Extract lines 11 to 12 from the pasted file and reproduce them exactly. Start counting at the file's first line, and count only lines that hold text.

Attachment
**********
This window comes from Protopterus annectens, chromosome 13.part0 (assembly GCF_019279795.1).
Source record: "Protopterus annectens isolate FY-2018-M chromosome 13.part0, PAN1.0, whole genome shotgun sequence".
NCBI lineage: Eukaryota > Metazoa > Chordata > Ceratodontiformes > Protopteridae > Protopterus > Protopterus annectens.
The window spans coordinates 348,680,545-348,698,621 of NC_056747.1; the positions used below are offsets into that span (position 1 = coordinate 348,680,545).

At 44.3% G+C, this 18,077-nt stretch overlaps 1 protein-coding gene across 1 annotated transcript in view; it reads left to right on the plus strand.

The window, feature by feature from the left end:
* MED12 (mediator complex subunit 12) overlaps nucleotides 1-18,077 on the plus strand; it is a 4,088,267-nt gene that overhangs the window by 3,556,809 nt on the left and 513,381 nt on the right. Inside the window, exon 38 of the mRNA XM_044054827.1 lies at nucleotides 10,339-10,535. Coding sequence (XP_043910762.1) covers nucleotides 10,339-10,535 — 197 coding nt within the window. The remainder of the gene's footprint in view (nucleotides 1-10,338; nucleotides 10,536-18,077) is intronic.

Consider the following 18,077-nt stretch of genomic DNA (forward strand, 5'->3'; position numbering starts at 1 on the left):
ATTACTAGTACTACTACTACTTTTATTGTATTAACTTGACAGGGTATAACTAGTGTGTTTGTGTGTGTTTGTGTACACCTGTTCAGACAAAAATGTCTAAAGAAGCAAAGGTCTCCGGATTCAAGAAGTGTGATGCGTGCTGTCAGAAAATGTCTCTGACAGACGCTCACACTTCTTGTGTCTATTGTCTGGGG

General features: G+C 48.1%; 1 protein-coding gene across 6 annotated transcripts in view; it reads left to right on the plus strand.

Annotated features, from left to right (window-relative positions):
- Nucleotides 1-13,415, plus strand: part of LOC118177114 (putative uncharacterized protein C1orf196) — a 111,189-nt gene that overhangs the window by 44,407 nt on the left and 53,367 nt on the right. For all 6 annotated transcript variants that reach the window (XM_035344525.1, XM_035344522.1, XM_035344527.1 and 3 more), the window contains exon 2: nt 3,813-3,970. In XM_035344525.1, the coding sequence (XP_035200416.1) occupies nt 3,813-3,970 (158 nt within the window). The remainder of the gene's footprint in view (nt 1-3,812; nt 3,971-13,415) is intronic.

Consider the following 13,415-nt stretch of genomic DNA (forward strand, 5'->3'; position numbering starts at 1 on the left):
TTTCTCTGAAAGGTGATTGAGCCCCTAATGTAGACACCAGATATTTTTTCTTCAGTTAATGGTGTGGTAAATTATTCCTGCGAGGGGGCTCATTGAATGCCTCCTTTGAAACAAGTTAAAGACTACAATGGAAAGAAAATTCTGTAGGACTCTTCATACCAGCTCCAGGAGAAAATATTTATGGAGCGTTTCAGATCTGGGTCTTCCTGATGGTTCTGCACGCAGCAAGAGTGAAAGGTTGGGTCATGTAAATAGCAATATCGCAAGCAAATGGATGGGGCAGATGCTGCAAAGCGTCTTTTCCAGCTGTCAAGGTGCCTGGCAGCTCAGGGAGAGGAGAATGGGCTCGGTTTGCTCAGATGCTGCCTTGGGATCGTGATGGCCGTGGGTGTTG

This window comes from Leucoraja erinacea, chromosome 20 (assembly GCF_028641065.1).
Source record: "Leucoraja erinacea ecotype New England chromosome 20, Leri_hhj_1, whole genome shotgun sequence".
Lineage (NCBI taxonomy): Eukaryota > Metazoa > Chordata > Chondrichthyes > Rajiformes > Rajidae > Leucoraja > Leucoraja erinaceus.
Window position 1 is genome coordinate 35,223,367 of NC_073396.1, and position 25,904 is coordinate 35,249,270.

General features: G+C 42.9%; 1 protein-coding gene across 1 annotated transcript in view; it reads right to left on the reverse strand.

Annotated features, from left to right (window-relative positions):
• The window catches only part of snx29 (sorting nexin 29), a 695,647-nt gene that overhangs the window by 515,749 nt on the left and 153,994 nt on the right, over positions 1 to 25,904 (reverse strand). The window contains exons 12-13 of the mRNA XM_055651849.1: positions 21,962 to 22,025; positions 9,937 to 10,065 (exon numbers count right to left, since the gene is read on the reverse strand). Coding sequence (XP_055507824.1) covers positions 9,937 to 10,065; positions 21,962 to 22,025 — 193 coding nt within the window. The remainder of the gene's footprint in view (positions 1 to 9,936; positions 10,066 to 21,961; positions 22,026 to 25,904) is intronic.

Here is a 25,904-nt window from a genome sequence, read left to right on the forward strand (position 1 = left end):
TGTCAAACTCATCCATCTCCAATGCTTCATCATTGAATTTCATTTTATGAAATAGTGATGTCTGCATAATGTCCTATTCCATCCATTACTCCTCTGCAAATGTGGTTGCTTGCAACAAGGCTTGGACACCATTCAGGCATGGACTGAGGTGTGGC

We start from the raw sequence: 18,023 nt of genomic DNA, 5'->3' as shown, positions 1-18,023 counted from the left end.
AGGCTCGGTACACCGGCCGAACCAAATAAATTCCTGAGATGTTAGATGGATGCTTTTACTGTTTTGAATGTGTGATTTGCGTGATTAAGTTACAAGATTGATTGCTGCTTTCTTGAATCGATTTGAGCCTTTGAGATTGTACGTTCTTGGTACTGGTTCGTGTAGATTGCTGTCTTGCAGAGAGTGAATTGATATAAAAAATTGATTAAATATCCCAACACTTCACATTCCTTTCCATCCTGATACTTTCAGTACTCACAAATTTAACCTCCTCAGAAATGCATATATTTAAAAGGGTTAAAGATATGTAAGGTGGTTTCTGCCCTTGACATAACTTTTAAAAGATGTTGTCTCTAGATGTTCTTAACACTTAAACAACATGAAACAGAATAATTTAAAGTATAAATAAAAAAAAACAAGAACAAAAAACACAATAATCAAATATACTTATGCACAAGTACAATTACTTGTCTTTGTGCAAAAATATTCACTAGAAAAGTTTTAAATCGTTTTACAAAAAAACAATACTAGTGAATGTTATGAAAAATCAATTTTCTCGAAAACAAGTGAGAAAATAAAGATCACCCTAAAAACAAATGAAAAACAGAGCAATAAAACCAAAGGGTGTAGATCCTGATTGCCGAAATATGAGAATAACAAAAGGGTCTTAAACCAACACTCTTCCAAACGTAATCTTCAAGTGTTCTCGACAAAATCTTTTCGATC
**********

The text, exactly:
Annotated features, from left to right (window-relative positions):
- Nucleotides 1-13,415, plus strand: part of LOC118177114 (putative uncharacterized protein C1orf196) — a 111,189-nt gene that overhangs the window by 44,407 nt on the left and 53,367 nt on the right. For all 6 annotated transcript variants that reach the window (XM_035344525.1, XM_035344522.1, XM_035344527.1 and 3 more), the window contains exon 2: nt 3,813-3,970. In XM_035344525.1, the coding sequence (XP_035200416.1) occupies nt 3,813-3,970 (158 nt within the window). The remainder of the gene's footprint in view (nt 1-3,812; nt 3,971-13,415) is intronic.